My older brother is addicted to prescription drugs. I don’t know why he is addicted. My friend died three years ago too, she was addicted to them as well. People being depressed as well, I know my brother is depressed; he has been in rehab three or four times now. But even before the cease-fire there wasn’t as many people depressed and we were living in the troubles - bombs and shootings every day. And people weren’t on anti-depressants like they are now. You would think that if you were growing up in a war zone you would be on anti-depressants more with all that going on around you.
R: What would be your hopes for the future?
I would like to lose weight, move out to the country and I would like not to have as much anxiety. The only time my brain switches off is when I’m in the middle of doing something, even then my thoughts creep in again.
My hopes for my own area would be that the drugs were taken off the street. Do you know what I always wanted, people are always talking about there isn’t places out there for people to go and talk to someone. Maybe someone wants to go and kill themselves because something has just happened there and then, and maybe you are indecisive about killing yourself then it’s good to talk.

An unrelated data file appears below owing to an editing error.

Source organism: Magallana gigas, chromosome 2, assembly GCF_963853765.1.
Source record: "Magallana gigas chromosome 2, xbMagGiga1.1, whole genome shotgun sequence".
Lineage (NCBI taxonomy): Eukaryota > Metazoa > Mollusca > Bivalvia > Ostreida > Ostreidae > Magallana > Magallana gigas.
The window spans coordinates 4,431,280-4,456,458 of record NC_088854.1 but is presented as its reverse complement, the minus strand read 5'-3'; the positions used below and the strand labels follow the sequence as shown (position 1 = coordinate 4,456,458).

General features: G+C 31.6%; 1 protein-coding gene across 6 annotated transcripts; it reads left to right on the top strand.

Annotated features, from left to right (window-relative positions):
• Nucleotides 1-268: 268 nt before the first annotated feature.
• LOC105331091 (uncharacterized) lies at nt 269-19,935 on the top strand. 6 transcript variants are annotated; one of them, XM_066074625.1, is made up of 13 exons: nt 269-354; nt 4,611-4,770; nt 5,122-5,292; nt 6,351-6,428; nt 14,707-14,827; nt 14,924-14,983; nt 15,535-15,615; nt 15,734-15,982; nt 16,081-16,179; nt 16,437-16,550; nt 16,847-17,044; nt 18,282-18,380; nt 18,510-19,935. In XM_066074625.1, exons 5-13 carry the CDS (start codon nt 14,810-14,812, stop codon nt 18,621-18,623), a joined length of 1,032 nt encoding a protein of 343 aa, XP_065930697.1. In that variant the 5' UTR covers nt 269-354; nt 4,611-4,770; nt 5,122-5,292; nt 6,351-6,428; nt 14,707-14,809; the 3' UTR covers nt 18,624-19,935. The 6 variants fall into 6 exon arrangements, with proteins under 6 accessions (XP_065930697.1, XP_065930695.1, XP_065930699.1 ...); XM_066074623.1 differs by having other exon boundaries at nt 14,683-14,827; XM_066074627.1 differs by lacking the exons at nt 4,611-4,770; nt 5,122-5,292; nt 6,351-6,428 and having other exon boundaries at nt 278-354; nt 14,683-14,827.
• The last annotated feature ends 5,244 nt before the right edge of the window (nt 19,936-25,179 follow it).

And I would love to see something in Belfast - I don’t know if there is an all-night centre which is open 24 hours. So, at 3o’clock in the morning if you’re feeling down and you think you are going to go and kill yourself, that you can just go and walk off the street and sit there and talk to somebody and have a cup of tea. Something like that in each area of Belfast, because maybe then that would stop some suicides. Because even sometimes you just want to get outta the house, but you have nowhere to go, you don’t want to burden your friends or your family. Sometimes my heads going and I’m like,‘Jesus I can’t cope, this has happened and that has happened, and I need to get out of the house’. But sure, you don’t want to go to your friend’s house - she has six kids of her own running about and you’re not going to go and talk to your mummy because she is sick herself, what am I going to do. Like Quakers is a good place but if you need somewhere in the middle of the night and you need to go somewhere. Some people just go ‘actually I’m just going to go for a walk and actually just hang myself’. Where if they had somewhere to go to, like a drop-in, they could go in and have a cuppa tea. I think it would be a great help for Belfast.